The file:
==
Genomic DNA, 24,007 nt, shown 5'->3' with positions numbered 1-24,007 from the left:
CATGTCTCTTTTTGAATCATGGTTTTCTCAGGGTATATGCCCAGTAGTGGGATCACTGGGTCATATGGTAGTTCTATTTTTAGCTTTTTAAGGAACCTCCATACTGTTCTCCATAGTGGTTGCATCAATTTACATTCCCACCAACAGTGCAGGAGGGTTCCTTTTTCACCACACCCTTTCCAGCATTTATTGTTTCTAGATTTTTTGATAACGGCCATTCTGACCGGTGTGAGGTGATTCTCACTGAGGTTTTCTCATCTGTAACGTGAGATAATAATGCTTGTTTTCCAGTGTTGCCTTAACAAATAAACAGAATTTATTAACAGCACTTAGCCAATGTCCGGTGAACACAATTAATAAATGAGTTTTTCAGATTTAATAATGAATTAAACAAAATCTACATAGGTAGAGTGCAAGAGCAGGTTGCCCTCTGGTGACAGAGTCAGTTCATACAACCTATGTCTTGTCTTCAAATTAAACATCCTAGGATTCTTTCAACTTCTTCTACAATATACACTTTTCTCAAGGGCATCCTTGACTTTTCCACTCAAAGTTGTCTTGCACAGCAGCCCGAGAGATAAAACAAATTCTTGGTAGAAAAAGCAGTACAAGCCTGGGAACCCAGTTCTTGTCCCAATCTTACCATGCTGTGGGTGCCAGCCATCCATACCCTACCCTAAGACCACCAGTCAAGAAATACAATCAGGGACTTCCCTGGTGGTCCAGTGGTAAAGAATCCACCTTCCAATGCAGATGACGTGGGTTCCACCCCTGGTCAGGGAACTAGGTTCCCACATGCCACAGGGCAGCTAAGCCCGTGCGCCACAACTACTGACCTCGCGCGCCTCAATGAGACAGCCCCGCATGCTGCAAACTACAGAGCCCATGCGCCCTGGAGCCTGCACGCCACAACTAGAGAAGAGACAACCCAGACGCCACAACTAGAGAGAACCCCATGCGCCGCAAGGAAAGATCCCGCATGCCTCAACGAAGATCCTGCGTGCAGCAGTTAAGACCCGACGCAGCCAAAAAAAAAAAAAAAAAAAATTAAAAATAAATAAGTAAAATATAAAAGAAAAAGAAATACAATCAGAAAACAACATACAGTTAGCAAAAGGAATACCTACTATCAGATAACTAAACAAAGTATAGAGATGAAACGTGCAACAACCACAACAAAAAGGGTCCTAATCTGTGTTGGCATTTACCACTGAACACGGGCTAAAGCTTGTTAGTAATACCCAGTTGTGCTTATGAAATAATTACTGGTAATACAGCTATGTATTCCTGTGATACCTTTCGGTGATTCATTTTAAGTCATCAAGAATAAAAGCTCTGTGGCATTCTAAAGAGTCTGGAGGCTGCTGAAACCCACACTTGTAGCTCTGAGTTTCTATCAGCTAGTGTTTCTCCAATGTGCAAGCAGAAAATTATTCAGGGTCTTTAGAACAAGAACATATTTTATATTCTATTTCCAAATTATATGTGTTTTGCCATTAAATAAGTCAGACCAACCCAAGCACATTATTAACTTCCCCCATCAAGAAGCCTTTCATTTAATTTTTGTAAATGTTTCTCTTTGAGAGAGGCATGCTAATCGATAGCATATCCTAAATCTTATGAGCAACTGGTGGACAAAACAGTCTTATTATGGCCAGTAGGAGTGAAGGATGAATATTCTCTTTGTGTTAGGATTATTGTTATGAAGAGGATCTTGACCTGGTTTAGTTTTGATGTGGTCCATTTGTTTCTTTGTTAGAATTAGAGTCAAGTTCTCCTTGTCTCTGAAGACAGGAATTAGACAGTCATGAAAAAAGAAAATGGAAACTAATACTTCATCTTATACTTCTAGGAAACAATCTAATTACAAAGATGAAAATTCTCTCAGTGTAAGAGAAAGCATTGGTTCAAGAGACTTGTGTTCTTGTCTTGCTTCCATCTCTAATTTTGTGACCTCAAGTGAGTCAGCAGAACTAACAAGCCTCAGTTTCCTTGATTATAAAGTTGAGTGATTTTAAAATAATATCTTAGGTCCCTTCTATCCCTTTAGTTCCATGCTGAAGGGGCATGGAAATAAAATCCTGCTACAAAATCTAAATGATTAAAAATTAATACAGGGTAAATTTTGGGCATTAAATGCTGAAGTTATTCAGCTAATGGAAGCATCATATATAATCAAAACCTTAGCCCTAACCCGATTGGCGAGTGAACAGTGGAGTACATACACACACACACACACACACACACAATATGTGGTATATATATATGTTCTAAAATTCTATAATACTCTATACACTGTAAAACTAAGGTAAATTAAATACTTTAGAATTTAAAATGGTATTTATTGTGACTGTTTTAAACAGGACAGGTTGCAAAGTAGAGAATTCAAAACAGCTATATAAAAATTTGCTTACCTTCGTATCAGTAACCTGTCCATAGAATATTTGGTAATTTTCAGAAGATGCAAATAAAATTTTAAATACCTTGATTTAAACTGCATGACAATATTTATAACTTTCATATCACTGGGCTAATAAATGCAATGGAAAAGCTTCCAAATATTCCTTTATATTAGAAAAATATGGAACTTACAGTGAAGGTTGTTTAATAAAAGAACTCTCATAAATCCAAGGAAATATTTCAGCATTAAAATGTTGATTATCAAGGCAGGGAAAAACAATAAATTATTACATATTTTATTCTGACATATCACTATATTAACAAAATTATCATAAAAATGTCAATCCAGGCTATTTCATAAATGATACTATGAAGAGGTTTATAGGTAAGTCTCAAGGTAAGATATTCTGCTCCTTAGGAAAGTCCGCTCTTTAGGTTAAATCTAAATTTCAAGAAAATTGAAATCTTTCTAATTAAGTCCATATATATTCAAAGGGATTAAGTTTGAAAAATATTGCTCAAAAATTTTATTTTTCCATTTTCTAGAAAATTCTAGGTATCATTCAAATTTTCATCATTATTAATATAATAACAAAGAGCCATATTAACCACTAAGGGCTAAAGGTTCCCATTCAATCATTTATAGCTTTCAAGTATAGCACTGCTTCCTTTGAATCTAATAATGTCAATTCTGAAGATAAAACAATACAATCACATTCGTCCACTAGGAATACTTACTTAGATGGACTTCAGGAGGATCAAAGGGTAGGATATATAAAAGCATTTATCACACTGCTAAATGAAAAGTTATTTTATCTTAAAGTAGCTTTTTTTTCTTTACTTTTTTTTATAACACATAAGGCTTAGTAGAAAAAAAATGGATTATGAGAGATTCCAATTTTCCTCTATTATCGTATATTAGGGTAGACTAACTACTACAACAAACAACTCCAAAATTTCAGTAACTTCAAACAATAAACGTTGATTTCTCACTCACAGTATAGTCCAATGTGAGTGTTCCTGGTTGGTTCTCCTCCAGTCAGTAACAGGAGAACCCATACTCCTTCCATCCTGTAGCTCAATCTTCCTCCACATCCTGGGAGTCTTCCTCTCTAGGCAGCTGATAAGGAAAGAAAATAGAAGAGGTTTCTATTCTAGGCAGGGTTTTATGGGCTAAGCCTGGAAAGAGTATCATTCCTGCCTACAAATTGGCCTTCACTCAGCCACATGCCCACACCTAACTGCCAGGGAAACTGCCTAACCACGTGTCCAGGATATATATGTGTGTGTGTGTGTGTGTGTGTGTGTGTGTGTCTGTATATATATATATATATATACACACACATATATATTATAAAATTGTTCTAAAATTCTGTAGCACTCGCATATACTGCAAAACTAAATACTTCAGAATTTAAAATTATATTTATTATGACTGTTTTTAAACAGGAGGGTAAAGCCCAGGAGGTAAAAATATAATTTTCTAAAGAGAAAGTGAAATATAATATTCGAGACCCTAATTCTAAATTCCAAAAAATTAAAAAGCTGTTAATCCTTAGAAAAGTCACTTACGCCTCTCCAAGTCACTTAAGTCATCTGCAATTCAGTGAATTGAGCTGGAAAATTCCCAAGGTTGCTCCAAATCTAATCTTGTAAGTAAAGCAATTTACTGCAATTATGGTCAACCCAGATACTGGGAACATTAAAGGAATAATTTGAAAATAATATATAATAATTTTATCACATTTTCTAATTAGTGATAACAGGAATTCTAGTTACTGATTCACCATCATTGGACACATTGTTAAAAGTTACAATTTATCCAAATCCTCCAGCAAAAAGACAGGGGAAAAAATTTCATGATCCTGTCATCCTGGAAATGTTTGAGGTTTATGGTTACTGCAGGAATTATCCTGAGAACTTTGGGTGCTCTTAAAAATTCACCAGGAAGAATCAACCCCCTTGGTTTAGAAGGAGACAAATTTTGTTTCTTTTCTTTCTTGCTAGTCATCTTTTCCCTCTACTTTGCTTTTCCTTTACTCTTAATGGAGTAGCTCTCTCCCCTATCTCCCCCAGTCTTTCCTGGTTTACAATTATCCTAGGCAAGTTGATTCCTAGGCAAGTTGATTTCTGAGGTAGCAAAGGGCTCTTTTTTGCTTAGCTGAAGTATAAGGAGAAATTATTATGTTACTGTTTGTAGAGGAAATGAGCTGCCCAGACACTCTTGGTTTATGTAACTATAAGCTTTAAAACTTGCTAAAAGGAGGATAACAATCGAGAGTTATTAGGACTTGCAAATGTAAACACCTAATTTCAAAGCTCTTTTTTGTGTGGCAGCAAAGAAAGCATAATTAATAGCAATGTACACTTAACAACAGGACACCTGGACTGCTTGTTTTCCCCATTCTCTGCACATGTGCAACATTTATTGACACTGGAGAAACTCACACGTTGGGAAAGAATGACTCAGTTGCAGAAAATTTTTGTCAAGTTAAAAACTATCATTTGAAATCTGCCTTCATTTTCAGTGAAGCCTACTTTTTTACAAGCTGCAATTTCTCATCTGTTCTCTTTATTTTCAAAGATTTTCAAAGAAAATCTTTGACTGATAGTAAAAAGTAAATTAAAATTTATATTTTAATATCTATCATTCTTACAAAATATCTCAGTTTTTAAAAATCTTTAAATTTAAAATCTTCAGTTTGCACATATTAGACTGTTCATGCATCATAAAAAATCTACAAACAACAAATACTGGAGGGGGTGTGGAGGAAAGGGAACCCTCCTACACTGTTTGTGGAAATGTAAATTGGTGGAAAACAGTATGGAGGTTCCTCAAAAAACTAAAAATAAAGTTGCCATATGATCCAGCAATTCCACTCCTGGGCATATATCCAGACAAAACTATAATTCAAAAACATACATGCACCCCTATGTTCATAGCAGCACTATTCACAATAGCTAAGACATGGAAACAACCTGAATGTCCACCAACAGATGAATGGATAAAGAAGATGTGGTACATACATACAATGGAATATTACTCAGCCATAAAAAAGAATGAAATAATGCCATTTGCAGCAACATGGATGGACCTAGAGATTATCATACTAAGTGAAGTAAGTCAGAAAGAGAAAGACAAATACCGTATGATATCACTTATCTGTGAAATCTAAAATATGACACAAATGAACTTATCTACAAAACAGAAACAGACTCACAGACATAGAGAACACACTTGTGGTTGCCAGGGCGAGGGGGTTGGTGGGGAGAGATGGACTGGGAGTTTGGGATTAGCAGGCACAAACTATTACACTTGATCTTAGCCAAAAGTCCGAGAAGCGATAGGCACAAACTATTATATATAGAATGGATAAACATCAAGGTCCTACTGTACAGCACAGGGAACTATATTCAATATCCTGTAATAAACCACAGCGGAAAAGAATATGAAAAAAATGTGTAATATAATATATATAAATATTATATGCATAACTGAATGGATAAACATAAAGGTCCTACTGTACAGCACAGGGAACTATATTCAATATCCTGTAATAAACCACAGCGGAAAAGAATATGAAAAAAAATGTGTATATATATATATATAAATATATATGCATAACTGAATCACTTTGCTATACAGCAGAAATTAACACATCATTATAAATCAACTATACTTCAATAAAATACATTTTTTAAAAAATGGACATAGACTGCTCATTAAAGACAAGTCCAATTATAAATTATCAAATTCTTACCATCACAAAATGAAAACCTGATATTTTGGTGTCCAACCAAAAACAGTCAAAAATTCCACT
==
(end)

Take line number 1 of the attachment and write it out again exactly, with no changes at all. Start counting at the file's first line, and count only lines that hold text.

Genomic DNA, 24,007 nt, shown 5'->3' with positions numbered 1-24,007 from the left: